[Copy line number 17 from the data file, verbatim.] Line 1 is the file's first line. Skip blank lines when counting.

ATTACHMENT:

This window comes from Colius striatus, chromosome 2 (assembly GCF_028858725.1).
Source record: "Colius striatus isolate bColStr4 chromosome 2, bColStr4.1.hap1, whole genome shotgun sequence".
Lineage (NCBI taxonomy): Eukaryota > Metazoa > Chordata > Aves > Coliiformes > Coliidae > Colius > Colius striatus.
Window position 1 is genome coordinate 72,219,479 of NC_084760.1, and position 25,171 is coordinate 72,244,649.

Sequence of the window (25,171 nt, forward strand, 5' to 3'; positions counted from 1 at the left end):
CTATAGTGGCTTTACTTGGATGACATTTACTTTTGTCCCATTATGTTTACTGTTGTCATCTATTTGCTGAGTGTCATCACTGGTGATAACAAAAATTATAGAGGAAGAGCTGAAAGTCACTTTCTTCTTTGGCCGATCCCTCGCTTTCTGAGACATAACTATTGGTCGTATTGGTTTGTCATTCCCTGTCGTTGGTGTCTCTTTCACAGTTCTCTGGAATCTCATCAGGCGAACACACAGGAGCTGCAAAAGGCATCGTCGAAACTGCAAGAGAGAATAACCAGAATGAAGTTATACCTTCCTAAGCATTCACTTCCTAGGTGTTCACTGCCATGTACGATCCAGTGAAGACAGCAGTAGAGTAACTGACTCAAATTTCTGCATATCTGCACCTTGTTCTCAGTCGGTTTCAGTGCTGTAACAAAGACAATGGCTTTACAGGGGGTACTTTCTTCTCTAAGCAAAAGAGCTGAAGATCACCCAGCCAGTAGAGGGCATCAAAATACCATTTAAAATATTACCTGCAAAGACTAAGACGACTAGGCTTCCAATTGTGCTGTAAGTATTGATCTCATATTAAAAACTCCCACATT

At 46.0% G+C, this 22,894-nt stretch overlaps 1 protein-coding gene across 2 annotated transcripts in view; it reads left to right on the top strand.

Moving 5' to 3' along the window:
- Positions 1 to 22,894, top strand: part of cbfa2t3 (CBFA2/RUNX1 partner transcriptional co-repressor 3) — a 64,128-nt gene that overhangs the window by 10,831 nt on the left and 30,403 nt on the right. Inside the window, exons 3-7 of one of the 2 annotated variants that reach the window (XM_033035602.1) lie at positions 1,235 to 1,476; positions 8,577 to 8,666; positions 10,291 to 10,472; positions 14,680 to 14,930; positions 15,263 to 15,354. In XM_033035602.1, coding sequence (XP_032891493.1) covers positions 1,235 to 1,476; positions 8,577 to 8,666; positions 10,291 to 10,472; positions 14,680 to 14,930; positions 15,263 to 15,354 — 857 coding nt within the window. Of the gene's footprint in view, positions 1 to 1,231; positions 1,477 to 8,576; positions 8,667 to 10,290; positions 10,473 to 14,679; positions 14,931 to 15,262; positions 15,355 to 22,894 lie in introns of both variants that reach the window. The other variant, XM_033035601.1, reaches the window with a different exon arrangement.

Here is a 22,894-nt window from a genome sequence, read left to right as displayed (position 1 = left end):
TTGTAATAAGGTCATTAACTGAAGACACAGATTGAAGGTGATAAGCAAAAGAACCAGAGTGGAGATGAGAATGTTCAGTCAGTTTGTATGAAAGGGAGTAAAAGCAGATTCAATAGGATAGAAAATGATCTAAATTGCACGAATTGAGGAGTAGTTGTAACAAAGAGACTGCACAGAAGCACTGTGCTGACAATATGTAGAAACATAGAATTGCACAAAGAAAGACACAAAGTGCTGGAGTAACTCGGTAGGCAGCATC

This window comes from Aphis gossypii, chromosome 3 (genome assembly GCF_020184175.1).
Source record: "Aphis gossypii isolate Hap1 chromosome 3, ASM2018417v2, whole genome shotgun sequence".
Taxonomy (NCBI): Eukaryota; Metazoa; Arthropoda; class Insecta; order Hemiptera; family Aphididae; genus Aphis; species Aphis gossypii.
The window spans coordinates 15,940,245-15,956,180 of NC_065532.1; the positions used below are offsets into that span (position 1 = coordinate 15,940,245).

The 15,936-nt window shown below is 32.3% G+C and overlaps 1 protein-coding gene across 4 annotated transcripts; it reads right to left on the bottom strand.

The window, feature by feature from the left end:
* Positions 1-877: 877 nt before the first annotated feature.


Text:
The window, feature by feature from the left end: